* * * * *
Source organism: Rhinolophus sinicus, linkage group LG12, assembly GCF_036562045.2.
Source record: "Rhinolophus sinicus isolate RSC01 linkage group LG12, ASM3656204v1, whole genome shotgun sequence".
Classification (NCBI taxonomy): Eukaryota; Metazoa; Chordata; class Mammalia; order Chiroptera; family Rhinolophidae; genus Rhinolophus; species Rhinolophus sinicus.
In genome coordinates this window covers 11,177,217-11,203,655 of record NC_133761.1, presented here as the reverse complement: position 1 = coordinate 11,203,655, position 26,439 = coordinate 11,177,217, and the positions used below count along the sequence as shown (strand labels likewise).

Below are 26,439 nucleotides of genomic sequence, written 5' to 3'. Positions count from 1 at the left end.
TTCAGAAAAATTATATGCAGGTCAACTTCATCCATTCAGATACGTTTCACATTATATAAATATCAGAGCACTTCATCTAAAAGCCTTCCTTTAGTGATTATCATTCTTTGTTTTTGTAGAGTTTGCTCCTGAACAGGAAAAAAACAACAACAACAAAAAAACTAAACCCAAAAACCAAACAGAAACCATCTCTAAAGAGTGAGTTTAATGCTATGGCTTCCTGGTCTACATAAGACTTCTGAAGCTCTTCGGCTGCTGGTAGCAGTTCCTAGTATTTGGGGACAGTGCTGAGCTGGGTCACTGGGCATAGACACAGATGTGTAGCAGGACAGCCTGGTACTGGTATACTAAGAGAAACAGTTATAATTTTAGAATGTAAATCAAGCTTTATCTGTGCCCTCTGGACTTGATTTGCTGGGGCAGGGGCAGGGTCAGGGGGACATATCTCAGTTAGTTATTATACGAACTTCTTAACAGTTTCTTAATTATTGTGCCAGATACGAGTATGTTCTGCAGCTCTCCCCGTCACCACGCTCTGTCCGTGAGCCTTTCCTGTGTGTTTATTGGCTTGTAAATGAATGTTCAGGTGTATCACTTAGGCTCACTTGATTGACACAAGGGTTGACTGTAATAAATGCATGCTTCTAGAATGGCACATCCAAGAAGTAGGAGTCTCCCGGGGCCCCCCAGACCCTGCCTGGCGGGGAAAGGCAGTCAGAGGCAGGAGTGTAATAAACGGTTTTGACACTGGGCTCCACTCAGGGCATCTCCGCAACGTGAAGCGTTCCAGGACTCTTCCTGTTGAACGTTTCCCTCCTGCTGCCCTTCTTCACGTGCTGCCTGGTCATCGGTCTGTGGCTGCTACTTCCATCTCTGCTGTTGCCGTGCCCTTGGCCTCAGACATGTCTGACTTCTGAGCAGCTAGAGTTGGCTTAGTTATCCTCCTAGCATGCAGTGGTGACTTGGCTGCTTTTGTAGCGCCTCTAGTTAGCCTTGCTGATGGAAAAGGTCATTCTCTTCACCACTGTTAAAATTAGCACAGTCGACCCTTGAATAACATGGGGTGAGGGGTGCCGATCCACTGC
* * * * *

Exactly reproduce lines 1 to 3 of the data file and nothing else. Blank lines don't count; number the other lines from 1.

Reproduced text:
Source organism: Rhinolophus sinicus, linkage group LG12, assembly GCF_036562045.2.
Source record: "Rhinolophus sinicus isolate RSC01 linkage group LG12, ASM3656204v1, whole genome shotgun sequence".
Classification (NCBI taxonomy): Eukaryota; Metazoa; Chordata; class Mammalia; order Chiroptera; family Rhinolophidae; genus Rhinolophus; species Rhinolophus sinicus.